Such a bullish trade could especially appeal to those who want to receive premiums (from put selling) or to possibly own NIO shares for less than their current market price of $21.87.
A put option contract on NIO stock is the option to sell 100 shares. Cash-secured means the investor has enough money in his or her brokerage account to purchase the security if the stock price falls and the option is assigned. This cash reserve must remain in the account until the option position is closed, expires, or is assigned, which means ownership has been transferred.
Let’s assume an investor wants to buy NIO stock but does not want to pay the full price of $21.87 per share. Instead, the investor would prefer to buy the shares at a discount within the next several months.
One possibility would be to wait for NIO stock to fall further, which it might or might not do. The other possibility is to sell one contract of a cash-secured NIO put option.
So, the trader would typically write an at-the-money (ATM) or an out-of-the-money (OTM) put option and simultaneously set aside enough cash to buy 100 shares of the stock.
Let’s assume the trader is putting in this trade until the option expiry date of May 20, 2022. As the stock is $21.87 at time of writing, an OTM put option would have a strike of $20.
So, the seller would have to buy 100 shares of Nio at the strike of $20 if the option buyer were to exercise the option to assign it to the seller.
The Nio May 20, 2022, 20-strike put option is currently offered at a price (or premium) of $2.32.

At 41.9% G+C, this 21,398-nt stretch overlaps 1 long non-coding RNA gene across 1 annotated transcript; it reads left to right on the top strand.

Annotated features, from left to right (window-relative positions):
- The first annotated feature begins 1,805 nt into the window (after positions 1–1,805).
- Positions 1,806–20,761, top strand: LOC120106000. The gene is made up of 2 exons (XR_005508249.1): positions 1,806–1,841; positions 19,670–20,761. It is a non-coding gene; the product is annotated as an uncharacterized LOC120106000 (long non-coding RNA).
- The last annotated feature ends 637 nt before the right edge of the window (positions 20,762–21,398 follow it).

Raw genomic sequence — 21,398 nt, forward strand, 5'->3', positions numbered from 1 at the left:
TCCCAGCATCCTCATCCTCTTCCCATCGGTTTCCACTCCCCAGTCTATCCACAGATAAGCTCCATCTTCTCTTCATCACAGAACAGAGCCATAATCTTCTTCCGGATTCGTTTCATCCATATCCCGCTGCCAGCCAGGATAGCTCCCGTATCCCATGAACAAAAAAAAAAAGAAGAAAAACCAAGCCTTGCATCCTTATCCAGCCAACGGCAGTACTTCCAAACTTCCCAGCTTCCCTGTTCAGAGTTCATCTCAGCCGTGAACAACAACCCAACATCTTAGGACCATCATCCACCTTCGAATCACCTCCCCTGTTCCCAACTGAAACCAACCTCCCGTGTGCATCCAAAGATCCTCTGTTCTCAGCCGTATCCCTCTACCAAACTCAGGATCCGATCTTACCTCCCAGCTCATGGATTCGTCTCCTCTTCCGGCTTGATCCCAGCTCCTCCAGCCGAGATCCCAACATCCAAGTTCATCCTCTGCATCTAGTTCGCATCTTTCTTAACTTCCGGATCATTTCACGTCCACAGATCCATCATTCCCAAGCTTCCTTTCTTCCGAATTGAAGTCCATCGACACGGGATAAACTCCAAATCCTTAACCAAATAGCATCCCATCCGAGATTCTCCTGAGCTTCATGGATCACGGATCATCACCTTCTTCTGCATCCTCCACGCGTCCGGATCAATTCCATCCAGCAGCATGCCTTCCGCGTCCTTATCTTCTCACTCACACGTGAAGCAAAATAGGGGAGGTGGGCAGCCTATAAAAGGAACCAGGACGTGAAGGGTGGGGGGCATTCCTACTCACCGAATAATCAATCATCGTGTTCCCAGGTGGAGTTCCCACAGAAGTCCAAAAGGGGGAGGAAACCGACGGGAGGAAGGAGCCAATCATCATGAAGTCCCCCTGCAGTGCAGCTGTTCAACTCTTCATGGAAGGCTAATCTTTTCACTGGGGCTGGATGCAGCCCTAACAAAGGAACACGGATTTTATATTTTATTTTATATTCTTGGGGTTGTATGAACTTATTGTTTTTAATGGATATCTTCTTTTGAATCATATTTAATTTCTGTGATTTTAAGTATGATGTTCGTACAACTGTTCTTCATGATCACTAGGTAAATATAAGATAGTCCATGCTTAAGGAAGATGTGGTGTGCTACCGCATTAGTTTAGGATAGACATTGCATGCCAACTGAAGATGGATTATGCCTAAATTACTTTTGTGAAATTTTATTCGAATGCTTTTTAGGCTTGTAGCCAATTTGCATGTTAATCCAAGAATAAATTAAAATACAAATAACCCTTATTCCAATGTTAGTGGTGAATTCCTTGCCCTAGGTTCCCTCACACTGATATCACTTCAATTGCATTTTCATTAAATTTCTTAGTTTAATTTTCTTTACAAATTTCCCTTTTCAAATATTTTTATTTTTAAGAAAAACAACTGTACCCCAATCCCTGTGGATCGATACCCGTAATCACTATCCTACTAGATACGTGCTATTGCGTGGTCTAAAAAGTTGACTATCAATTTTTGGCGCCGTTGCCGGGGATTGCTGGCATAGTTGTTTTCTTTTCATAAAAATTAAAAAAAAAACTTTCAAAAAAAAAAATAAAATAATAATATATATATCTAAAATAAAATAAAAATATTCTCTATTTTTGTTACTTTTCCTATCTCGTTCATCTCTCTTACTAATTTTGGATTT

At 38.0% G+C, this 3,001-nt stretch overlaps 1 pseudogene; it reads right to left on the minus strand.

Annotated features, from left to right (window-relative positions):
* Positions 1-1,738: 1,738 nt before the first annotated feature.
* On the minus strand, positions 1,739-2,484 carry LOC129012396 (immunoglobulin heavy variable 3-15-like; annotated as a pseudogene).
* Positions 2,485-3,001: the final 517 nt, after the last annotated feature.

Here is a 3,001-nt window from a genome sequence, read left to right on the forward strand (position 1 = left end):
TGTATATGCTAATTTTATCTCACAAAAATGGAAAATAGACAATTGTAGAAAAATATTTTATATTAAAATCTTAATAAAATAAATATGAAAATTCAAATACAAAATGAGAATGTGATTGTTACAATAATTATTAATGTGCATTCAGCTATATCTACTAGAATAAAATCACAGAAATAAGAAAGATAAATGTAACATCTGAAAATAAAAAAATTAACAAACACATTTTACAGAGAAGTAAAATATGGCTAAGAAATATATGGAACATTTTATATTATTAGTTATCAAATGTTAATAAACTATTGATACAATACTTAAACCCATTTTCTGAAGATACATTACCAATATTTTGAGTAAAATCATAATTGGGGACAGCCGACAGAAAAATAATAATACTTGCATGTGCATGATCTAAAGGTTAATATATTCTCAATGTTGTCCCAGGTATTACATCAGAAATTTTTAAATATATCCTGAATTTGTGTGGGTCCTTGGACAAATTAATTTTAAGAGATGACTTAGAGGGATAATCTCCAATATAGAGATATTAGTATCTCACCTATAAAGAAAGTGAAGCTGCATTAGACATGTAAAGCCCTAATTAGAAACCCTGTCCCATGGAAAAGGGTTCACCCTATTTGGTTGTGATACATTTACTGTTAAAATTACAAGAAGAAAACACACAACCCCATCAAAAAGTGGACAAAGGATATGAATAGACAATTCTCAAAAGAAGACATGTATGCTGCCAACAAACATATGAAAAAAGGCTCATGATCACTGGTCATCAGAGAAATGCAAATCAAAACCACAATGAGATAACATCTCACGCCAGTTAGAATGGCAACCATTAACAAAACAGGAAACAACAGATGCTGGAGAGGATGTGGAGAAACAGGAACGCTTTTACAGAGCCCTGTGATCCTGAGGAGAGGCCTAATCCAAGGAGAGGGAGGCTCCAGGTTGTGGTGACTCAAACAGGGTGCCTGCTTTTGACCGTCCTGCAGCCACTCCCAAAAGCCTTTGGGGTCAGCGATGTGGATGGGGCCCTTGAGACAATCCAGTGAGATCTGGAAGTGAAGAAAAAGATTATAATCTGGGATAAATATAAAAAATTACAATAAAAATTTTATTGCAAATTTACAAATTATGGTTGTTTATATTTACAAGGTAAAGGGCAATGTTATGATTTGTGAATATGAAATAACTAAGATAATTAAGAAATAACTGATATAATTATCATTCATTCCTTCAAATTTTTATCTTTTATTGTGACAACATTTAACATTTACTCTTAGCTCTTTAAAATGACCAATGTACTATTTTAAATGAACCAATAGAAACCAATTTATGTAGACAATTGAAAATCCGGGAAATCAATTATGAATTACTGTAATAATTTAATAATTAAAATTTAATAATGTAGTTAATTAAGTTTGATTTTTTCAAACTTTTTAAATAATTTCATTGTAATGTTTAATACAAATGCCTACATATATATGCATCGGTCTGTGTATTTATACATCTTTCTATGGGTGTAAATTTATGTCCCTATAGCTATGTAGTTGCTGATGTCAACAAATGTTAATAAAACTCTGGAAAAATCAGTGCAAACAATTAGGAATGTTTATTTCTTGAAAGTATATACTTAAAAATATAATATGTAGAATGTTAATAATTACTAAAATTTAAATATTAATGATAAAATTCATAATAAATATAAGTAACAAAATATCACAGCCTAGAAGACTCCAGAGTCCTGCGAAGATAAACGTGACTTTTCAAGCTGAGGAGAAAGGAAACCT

An option buyer would have to pay $2.32 X 100, or $232, in premium to the option seller. This premium amount belongs to the option seller no matter what happens in the future. The put option will stop trading on Friday, May 20.
Assuming a trader would enter this cash-secured put option trade at $21.87 now, at expiration on May 20, the maximum return for the seller would be $232, excluding trading commissions and costs.
The seller’s maximum gain is this premium amount if Nio stock closes above the strike price of $20. Should that happen, the option expires worthless.
If the put option is in the money (meaning the market price of Nio stock is lower than the strike price of $20) any time before or at expiration on May 20, this put option can be assigned. The seller would then be obligated to buy 100 shares of Nio stock at the put option’s strike price of $20 (i.e., at a total of $2,000).
The break-even point for our example is the strike price ($20) less the option premium received ($2.32), i.e., $17.68. This is the price at which the seller would start to incur a loss.
Cash-secured put selling is a moderately more conservative strategy than buying shares of a company outright at the current market price. This can be a way to capitalize on the choppiness in Nio stock in the coming weeks.
Investors who end up owning NIO shares as a result of selling puts could further consider setting up covered calls to increase the potential returns on their shares. Thus, selling cash-secured puts could be regarded as the first step in stock ownership.